That’s how it would be if I were King. The current model of public schools gone, no compulsory education. But no.
Good. Privatize everything from the DOE down to one room schoolhouses.
In some states it is actually written into their Constitution....
This is to me in the business of change yet another crack in the dam that will soon fall in the Monopoly hiding as Public Education (really Indoctrination!)
My neighbors send their boy to this school in Indianapolis. Many signs in the neighborhood promoting the school. I am not sure if it is public or public supported.
We have a program in our kids’ private Christian school, grades 7-12, where we raise funds for scholarships for underprivileged kids. Sure, those middle school kids come in sassy and underperform at first, but by their senior year they are transformed. They have real hope and real skills, and easily manage to get scholarships into good, primarily Christian, schools.
As for the kids who are hard cases and don’t fall in line, they get kicked out. It happens enough so that everyone knows it’s a real possibility. But they are a small minority of the scholarship kids.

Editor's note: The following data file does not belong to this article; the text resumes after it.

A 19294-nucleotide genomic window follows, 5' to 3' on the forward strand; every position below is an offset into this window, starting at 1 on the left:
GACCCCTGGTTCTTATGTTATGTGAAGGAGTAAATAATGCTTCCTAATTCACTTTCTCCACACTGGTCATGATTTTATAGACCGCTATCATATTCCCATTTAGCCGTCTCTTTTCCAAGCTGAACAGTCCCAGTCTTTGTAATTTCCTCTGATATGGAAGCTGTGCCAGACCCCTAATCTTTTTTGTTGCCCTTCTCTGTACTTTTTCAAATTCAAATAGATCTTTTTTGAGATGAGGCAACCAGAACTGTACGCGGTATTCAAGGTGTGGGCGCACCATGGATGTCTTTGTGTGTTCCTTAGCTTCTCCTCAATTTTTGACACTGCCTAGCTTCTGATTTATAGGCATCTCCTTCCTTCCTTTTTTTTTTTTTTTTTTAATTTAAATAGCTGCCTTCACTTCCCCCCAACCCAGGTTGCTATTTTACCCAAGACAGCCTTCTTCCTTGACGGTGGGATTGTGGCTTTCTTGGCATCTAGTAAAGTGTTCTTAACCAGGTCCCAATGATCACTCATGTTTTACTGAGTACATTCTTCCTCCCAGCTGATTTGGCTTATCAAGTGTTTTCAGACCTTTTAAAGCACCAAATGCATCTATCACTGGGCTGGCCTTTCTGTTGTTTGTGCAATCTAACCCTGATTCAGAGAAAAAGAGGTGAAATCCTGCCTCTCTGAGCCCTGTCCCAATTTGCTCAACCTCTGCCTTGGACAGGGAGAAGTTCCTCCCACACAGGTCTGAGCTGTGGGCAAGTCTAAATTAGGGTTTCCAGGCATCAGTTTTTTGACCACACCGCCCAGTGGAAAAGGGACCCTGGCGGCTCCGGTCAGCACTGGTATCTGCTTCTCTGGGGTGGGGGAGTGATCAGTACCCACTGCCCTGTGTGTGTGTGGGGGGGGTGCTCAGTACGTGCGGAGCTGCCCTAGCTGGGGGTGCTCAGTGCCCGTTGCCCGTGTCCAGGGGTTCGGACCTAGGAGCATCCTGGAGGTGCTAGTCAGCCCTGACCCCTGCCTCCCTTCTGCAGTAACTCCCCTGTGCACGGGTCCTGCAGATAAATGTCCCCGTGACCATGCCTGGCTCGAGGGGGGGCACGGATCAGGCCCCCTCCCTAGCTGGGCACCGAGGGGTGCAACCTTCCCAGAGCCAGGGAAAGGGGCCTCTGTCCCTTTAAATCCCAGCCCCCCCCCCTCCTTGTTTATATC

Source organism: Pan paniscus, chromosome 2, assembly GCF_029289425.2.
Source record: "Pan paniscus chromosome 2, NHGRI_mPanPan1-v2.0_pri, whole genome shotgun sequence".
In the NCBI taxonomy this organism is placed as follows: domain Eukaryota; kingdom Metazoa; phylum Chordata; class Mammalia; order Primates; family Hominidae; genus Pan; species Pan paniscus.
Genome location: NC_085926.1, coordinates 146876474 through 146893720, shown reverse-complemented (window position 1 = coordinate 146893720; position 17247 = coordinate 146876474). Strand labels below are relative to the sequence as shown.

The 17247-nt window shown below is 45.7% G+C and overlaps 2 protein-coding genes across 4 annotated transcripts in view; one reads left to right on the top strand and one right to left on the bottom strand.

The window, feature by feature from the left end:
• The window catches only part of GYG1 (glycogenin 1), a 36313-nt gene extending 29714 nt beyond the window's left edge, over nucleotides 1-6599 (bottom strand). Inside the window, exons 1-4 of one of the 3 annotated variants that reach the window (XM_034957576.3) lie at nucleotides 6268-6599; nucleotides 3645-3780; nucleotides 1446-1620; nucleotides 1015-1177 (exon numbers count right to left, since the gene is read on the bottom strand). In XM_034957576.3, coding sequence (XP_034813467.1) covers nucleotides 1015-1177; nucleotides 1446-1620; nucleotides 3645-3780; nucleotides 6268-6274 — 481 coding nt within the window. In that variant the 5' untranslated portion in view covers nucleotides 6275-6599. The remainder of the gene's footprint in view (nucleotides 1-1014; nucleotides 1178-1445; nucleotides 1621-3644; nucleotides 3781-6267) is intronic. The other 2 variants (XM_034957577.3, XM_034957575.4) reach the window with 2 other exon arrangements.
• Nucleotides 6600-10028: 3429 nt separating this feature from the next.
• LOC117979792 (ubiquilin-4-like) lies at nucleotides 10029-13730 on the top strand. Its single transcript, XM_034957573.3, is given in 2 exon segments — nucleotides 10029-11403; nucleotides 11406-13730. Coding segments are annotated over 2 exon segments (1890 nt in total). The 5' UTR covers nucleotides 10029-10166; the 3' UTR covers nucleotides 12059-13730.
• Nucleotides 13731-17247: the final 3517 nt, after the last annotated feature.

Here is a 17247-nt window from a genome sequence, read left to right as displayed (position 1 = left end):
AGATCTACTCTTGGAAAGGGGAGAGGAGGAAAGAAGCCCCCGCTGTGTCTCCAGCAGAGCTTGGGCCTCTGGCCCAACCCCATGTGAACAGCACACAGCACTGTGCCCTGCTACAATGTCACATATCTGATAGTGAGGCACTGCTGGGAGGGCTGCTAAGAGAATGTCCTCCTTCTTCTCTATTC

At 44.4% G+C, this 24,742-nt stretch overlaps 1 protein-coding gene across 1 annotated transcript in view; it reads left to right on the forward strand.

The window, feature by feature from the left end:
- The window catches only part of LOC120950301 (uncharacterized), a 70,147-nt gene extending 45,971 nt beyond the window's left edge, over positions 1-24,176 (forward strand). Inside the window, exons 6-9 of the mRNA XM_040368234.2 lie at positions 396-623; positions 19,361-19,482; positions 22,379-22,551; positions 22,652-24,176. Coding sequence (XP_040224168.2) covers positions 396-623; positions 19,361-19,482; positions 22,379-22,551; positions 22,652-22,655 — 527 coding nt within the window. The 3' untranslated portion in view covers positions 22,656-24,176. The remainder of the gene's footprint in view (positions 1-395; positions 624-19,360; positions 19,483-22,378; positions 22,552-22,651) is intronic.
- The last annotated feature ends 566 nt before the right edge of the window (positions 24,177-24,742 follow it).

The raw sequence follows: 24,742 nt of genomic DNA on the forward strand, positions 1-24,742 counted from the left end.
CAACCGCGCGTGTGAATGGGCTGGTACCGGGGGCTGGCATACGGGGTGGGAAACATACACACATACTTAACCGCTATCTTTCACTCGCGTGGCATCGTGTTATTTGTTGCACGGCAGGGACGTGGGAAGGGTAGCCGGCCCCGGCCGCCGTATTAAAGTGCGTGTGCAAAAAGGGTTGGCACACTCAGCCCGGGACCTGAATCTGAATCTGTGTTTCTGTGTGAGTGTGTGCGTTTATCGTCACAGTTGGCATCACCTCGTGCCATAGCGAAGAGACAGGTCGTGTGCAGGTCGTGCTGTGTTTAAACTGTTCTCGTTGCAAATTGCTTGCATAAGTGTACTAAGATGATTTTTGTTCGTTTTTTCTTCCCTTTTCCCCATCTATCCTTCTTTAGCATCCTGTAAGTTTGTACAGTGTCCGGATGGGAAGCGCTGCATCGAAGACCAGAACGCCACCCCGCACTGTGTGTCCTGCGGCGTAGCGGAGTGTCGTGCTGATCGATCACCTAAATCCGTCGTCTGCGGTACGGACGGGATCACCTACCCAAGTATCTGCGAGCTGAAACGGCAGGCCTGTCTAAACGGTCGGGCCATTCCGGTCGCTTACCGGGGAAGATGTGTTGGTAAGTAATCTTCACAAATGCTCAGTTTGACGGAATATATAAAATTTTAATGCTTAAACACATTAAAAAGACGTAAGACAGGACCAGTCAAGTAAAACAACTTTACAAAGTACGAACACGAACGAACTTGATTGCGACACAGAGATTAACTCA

the second private schools accept those dollars the leftists will force them to use the same currculum as publik skoolz
Do you feel the same way about Public Libraries?
My daughter-in-law teaches in a private school, she said that they were not too thrilled with the voucher program. It depended on if the state then would have a say in how you ran your school. She teaches in a catholic school.
I think tuition tax credits could be the answer.
No “state money” involved. (keeping your own money)
Of course, leftists believe your money all belongs to The State and you’re just fortunate they let you keep some.
Look for teachers’ unions and MSM to go totally apeshit in Indiana 5...4...3...2...1...
This may be good, but
Unfortunately Indiana has proven recently that it does not believe in the most basic protections in the constitution.
It depends on the character of the school. A school with a strong religious mission, as opposed to one with only the title of Christian will resist the temptation to let the money be the determining factor. But even a school with a more mercenary view will hestitate to offend its existing customers, who can, after all, chose to go elsewhere.